For the past few months, tech publisher Manning Publications has impressed me with its marketing push by offering quick-strike discounts on print and ebooks. Until Manning’s recent marketing and discounts, I was buying a Manning book maybe once a year, and I almost never bought it directly from the publisher. Instead, I’d usually check sites like BestBookBuys to find who had the title I was looking for at the best price. But with its steep short-term discount offers, and my newfound fondness for ebooks, I have purchased Manning books in recent months on Groovy, Grails, Spring and Ext JS, almost always buying the ebook version for $10 to $15 — a great price for a tech book.
As part of its marketing push, Manning offers daily and weekly discount codes on its website and Twitter feed. Discounts are often 50% or more from its regular price. Tuesday, for example, the Ext JS In Action ebook for which I paid about $15 a few weeks ago (on discount from $27.50) was on sale for $10. (The book, not yet in print by Jesus Garcia, is a great introduction and explanation on how to use the Ext JS 3.0 component library and the only book I found available at the time covering version 3.0.)
In addition to the book discounts, following Manning’s marketing message won me an additional $300. In one of Manning’s emails in August, I learned that Manning was holding a monthlong technology quiz in September. Manning posted a question daily on a technology topic related to one of its books, with a $300 grand prize to the contestant who could answer the most questions correctly. The tech quiz was great marketing because it brought me and hundreds of others to the Manning website daily. As a quiz incentive, Manning gave away two ebooks every day to two contestants and offered a daily discount on one or more of its books. After answering 30 technical questions, on topics as diverse as features of ActiveMQ, Clojure and Silverlight, I’m proud to say I walked away as the grand prize winner. The competition was stiff. Manning said it had 1,500 contestants. Toward the end of September, there were still about a dozen people with perfect scores with just days left in the contest. After the final question, only two contestants remained with perfects scores, me and Belgian developer Renaud Florquin. I was lucky to be randomly selected as the grand prize winner. (Thanks again, Manning.)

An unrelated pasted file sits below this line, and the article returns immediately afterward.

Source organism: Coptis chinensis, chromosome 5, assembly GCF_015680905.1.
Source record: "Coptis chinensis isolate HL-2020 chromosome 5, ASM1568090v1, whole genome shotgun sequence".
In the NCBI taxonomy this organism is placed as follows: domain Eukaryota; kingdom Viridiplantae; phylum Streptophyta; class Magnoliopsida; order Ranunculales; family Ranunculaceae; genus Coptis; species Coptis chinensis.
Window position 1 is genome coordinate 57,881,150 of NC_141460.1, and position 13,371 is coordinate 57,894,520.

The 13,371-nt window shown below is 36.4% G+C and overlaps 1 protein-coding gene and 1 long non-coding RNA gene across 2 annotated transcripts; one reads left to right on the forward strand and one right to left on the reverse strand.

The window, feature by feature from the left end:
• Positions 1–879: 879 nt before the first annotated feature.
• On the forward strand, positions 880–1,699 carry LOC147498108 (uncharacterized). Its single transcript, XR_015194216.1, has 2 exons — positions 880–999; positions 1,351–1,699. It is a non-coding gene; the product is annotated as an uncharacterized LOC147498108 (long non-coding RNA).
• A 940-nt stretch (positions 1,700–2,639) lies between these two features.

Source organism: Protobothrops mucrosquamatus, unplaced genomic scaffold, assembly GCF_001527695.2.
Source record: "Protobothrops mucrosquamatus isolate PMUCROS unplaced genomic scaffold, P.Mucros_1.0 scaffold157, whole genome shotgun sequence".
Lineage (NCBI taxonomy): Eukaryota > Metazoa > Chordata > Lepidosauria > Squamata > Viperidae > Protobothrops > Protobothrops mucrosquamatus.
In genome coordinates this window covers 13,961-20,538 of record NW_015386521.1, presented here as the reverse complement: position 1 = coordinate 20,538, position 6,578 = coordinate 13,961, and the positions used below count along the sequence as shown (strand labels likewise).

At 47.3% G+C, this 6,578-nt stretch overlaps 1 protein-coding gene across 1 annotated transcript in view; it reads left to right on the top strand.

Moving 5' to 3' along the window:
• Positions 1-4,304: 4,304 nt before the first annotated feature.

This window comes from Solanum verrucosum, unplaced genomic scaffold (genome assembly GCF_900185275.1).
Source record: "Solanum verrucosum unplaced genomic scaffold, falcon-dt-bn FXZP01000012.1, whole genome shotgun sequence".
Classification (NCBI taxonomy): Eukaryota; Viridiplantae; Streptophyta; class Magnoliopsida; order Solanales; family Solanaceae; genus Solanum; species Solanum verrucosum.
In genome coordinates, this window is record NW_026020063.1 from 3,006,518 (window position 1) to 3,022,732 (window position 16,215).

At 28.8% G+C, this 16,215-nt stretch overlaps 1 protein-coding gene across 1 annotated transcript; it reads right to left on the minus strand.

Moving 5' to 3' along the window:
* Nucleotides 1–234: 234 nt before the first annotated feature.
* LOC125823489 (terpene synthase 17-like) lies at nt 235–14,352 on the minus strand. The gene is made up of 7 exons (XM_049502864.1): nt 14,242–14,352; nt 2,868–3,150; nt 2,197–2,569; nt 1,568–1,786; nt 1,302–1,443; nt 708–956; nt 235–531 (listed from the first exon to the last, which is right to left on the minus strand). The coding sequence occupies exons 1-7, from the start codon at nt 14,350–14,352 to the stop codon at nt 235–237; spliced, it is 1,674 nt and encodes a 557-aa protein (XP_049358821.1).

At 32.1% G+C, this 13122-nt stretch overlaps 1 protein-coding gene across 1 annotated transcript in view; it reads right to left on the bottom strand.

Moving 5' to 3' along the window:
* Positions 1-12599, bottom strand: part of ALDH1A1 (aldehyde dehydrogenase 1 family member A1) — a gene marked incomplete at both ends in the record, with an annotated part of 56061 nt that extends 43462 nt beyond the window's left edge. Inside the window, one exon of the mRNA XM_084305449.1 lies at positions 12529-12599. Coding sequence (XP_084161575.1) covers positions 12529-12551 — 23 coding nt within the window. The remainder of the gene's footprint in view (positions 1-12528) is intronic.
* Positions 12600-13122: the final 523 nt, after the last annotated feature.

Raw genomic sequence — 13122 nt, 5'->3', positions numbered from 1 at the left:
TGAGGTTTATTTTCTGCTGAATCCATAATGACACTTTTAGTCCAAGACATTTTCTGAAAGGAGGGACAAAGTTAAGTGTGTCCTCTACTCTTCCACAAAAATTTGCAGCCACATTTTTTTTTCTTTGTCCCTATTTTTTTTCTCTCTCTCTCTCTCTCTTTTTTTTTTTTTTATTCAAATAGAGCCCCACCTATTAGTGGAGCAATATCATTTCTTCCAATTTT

In addition to improving its marketing and pricing, Manning also has impressed me recently by expanding its ebook file formats. Previously, Manning offered its ebooks only in PDF format. Earlier this month, Manning announced it will begin offering its books in the mobi and EPUB file formats. That’s great for me because I like reading books in the mobi format on my BlackBerry using the free Mobipocket reader. Ebooks have won me over from the paper version of tech books because of their searchability, the ability to cut and paste code, and their ultra portability by being on my phone and laptop when I visit customer offices. The mobi format is also supported by the Kindle, while the EPUB format is popular with devices like Sony Reader, the nook and the iPhone.
Keep it up, Manning. If you keep offering good technology books at great prices in flexible formats, I will continue to be a regular customer.